• Dreno et al6 looked at the efficacy of Biacna® Gel in adolescents as compared to an overall study population. They demonstrated statistically significant reductions at 12 weeks in both inflammatory and non-inflammatory lesions both in adolescents and the general study population.

Safety and Tolerability

  • While retinoids are a staple of topical acne management, their use is often accompanied by varying degrees of irritation.
  • While irritation was reported at a low rate with Biacna® Gel, it occurred at a lower rate than with other fixed-dose retinoid-containing topical properties.
  • This is likely due to several factors:
    • Biacna® Gel’s aqueous gel base is likely less irritating than an alcohol based gel.
    • The two forms of tretinoin in Biacna® Gel likely limit retinoid-related irritancy. The clindamycin component may have anti-inflammatory properties that reduce retinoid induced irritation. This is supported by lower levels of irritation with the clinda/tretinoin combination versus tretinoin alone.7
  • As with all topical retinoids, the long-term safety of these products has yet to be established and, given the teratogenicity of oral retinoids, the use of Biacna® Gel in pregnancy should be avoided.

Improving Penetration of Clindamycin

  • The presence of a retinoid may enhance the penetration of clindamycin into the follicles. This was demonstrated by Jain et al. 2007 when clindamycin and a retinoid were applied together to both rat skin and to human volunteer hand skin. They demonstrated that the concentration of clindamycin applied in conjunction with a retinoid was almost double that seen when the antibiotic was applied alone.8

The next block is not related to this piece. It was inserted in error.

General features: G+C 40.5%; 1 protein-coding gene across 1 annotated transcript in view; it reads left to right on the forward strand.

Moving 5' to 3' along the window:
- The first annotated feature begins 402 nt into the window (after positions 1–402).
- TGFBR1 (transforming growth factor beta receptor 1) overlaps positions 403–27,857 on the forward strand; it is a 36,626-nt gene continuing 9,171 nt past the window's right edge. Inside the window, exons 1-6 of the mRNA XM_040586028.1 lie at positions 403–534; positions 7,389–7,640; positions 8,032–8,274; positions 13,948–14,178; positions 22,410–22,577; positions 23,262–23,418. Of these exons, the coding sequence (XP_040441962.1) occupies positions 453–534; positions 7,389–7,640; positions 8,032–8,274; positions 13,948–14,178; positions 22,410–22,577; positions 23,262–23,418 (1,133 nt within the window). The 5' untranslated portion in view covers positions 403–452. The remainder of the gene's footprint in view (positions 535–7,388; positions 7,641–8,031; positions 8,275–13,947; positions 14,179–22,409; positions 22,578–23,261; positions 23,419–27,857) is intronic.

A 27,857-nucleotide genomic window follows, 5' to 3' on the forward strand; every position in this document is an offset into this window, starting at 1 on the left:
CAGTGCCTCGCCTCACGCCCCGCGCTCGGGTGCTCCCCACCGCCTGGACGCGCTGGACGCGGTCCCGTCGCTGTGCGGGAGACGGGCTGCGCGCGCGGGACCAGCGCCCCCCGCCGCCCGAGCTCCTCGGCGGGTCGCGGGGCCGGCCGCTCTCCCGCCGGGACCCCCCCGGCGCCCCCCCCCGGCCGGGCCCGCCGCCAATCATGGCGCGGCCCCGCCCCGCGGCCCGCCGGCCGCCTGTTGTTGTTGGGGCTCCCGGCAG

Antibiotic Resistance

  • A study9 examining the antimicrobial effect of the clindamycin/tretinoin combination enrolled 22 healthy patients whose cheek samples exhibited high P. acnes MIC levels of at least ≥10,000 colonies per cm2 and MIC of ≥8μg/mL for clindamycin, to ensure the presence of resistant organisms.
  • Using a split-face design, each patient was treated with 1.2% clindamycin gel on one cheek and clindamycin 1.2%/tretinoin 0.025% gel on the other cheek once daily for 6 weeks.
  • In the split-face design study,6 quantitative bacteriologic cultures were obtained from left and right cheeks at baseline and at weeks 3 and 6.
  • In patients with low/moderate clindamycin resistance (MIC ≤256 μg/mL), both treatments were equally effective at reducing P. acnes at Weeks 3 and 6.
  • In patients with high clindamycin resistance (MIC ≥<512 μg/mL), there was no difference at week 3, but the clindamycin/tretinoin combination demonstrated significantly greater mean 6-week log/cm2
  • Since there is no known antimicrobial effect of tretinoin, this suggests that the presence of the tretinoin component allows more effective and prolonged penetration of clindamycin enabling more robust control of P. acnes.
  • Available data indicate that, unlike use of clindamycin monotherapy, use of Biacna® Gel for up to 16 weeks demonstrated no increase in clindamycin-resistant P. acnes.10, 11
  • However, if more prolonged maintenance therapy with Biacna® Gel is undertaken, the addition of a benzoyl peroxide gel or wash may be prudent as this has been shown to significantly mitigate the development of antibiotic resistance.
  • Biacna® is also more effective at reducing clindamycin-resistant P. acnes than clindamycin monotherapy as noted above.


Biacna® Gel represents an excellent addition to the primary treatment options for patients with acne, as indicated. In addition, it offers an effective, well tolerated topical maintenance option once control is achieved.


  1. Asai Y, et al. CMAJ. 2016 Feb 2;188(2):118-28.

  2. Dutil M. Skin Therapy Letter Family Practice. 2017 Apr;12(1):5-8.

  3. Del Rosso JQ, et al. Cutis. 2008 Nov;82(S5):12-6.

  4. Ochsendorf F. J Eur Acad Dermatol Venereol. 2015 Jun;29(S5):8-13.

  5. Del Rosso JQ, et al. Cutis. 2008 May;81(5):405-8.

  6. Dréno B, et al. Eur J Dermatol. 2014 Mar-Apr;24(2):201-9. doi: 10.1684/ejd.2014.2293.

  7. Biacna® [Product monograph]. November 29, 2010. Valeant Canada Limited, Montreal, Quebec. Available at:

  8. Jain GK, Ahmed FJ. Indian J Dermatol Venereol Leprol. 2007 Sep-Oct;73(5):326-9.

  9. Leyden JJ. J Drugs Dermatol. 2012 Dec;11(12):1434-8.

  10. Jackson JM, et al. J Drugs Dermatol. 2010 Feb;9(2):131-6.

  11. Cunliffe WJ, et al. Clin Ther. 2002 Jul;24(7):1117-33.